Home composting is a great way to turn your organic food scraps into nutrient rich soil to add into your vertical garden. I have a few worm buckets in my garage that I fill with table scraps and harvest for worm castings and worm tea.

Worm Factory 360 Black US Made Composting System for Recycling Food Waste...
  • US made with durable high quality plastic. Houses thousands of worms that can consume several...
  • The Worm Factory 360 has a standard 4-Tray size which is expandable up to 6 trays when...
  • Each tray has a grid bottom for worms to migrate upward as new food is added. As each tray is...

The Formula To Create A Perfect Soil

Generally, you’ll find indoor gardeners recommending the following ratios because a balanced soil and organic matter combination will provide the perfect structure for most plants. 

  • One-third of peat moss or matured compost
  • One-third of garden loam or topsoil
  • One-third of the builder’s sand or any organic matter suggestions (perlite, vermiculite, etc.)

You may find that some plants require minor adjusting to this formula — orchids, for example, require more organic matter compared to soil. 

It’s best to experiment and find the perfect ratio for your specific gardening needs. It’s also good practice to fertilize with a slow-release fertilizer to encourage plant growth. Topping up your soil with fresh organic material on a regular schedule will replenish the nutrients removed from your fruits and vegetables.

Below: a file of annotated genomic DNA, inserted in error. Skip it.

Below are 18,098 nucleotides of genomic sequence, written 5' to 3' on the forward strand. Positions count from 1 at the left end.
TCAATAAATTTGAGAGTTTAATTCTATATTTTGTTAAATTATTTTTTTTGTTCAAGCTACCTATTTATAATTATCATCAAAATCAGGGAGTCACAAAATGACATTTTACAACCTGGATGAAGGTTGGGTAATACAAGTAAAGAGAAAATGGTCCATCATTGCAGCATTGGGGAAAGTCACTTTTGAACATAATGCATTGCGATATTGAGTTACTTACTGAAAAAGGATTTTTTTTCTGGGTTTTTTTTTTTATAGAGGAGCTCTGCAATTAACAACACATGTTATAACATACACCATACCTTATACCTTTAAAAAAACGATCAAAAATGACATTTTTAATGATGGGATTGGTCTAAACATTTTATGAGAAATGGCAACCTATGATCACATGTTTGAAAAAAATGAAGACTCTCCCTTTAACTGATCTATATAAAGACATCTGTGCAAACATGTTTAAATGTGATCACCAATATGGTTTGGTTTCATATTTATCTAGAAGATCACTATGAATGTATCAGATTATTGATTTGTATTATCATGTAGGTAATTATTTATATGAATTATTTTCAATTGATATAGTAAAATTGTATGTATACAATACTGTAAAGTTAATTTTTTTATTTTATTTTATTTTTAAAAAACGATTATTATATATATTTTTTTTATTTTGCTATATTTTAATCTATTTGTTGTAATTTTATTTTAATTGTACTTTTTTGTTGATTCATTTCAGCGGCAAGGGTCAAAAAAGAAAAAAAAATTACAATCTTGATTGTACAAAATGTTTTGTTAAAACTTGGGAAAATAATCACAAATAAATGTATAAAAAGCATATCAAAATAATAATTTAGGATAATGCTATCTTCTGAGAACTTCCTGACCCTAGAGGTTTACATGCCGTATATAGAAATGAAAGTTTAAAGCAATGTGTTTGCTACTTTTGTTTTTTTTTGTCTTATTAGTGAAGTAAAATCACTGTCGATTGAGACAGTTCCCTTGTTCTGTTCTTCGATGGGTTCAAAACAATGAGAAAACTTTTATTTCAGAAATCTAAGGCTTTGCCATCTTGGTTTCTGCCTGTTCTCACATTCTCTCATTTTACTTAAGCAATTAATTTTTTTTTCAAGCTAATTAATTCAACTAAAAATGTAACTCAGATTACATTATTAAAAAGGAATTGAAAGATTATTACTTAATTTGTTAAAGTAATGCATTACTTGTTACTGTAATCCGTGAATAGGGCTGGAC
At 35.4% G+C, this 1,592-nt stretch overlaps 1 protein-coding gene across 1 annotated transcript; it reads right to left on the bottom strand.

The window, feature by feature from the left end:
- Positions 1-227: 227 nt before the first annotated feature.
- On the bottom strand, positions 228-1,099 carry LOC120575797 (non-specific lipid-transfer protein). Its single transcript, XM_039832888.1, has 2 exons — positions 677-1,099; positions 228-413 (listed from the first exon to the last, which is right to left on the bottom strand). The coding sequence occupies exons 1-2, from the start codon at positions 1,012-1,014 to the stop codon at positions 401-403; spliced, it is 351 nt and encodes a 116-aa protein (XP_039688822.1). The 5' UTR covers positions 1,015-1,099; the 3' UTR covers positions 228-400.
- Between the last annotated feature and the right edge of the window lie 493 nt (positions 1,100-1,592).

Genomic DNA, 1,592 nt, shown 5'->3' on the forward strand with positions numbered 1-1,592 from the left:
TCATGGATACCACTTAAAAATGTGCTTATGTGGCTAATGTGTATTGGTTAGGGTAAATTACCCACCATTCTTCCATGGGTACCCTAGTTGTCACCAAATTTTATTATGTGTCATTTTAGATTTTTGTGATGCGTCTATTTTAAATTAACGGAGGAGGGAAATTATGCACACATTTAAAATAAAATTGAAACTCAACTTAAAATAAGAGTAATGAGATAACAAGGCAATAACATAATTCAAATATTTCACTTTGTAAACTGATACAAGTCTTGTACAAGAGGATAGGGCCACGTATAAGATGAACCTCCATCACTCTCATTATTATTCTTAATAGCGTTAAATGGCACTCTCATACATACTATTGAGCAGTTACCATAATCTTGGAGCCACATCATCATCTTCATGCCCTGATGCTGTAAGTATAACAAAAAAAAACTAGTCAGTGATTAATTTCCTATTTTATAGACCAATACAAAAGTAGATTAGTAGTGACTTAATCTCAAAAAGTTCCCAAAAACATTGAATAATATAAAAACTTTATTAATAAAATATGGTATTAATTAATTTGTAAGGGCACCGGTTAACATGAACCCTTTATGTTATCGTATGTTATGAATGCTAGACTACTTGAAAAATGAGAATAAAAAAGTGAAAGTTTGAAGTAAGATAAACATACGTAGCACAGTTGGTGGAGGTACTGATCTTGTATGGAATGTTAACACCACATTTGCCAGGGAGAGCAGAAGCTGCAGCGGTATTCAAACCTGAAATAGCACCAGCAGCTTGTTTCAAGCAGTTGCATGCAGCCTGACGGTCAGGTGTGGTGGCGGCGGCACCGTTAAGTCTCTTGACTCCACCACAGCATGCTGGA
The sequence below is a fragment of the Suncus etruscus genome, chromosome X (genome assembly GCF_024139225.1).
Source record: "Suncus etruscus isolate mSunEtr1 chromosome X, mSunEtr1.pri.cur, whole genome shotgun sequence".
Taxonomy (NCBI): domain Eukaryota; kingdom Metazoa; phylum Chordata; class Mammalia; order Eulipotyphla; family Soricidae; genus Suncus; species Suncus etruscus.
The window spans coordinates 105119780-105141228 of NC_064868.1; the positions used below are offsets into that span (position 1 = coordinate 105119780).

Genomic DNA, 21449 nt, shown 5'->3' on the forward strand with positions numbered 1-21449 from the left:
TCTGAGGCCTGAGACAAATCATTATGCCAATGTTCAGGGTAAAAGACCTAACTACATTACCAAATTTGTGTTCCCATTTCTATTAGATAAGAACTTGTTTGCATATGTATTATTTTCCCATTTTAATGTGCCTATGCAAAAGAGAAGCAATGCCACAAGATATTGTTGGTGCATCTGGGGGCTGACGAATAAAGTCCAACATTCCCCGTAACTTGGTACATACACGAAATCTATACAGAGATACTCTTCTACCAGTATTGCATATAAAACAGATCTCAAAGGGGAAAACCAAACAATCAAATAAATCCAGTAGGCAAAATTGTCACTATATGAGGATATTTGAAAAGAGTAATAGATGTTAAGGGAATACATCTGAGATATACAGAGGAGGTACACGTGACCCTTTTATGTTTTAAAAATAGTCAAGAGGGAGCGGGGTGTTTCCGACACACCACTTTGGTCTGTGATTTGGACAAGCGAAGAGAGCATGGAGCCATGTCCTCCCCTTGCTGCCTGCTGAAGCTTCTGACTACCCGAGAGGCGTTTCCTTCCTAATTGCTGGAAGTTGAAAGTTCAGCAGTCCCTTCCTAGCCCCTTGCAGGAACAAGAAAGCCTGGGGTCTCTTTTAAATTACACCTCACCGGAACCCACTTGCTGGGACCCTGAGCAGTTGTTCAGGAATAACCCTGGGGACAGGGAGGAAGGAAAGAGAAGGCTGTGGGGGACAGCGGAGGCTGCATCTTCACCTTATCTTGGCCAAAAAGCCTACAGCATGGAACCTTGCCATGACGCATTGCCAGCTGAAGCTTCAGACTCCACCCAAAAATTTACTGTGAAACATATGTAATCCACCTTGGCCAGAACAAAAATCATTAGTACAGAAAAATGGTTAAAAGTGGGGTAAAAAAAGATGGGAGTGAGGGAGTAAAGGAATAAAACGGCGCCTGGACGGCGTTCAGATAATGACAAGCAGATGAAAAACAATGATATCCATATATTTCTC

If you want to try vertical gardening without soil consider all the benefits that a hydroponic vertical Tower Garden has in my recent article.

Self Fertilizing Vertical Garden

The Garden Tower 2 is a soil based stand alone vertical gardening system that integrates soil building and fertilization naturally. The UV stabilized food grade vertical planter can hold 50 plants and easily rotates by hand.

The all in one system combines a center tube for vermiculture (worms) composting of your kitchen scraps providing a constant nutrient supply to the plant roots. The bottom of the tower has an easily accessible compartment and door to collect the worm tea and organic compost.

Terracotta Composting 50-Plant Garden Tower by Garden Tower Project

Types Of Soil And Which Are Best For Gardening

Knowing the soil types and their properties will help you support a healthy plant. Soil can be categorized into Loam, sand, clay, silt, peat and chalk categories and are generally determined by the size of the particles within the soil.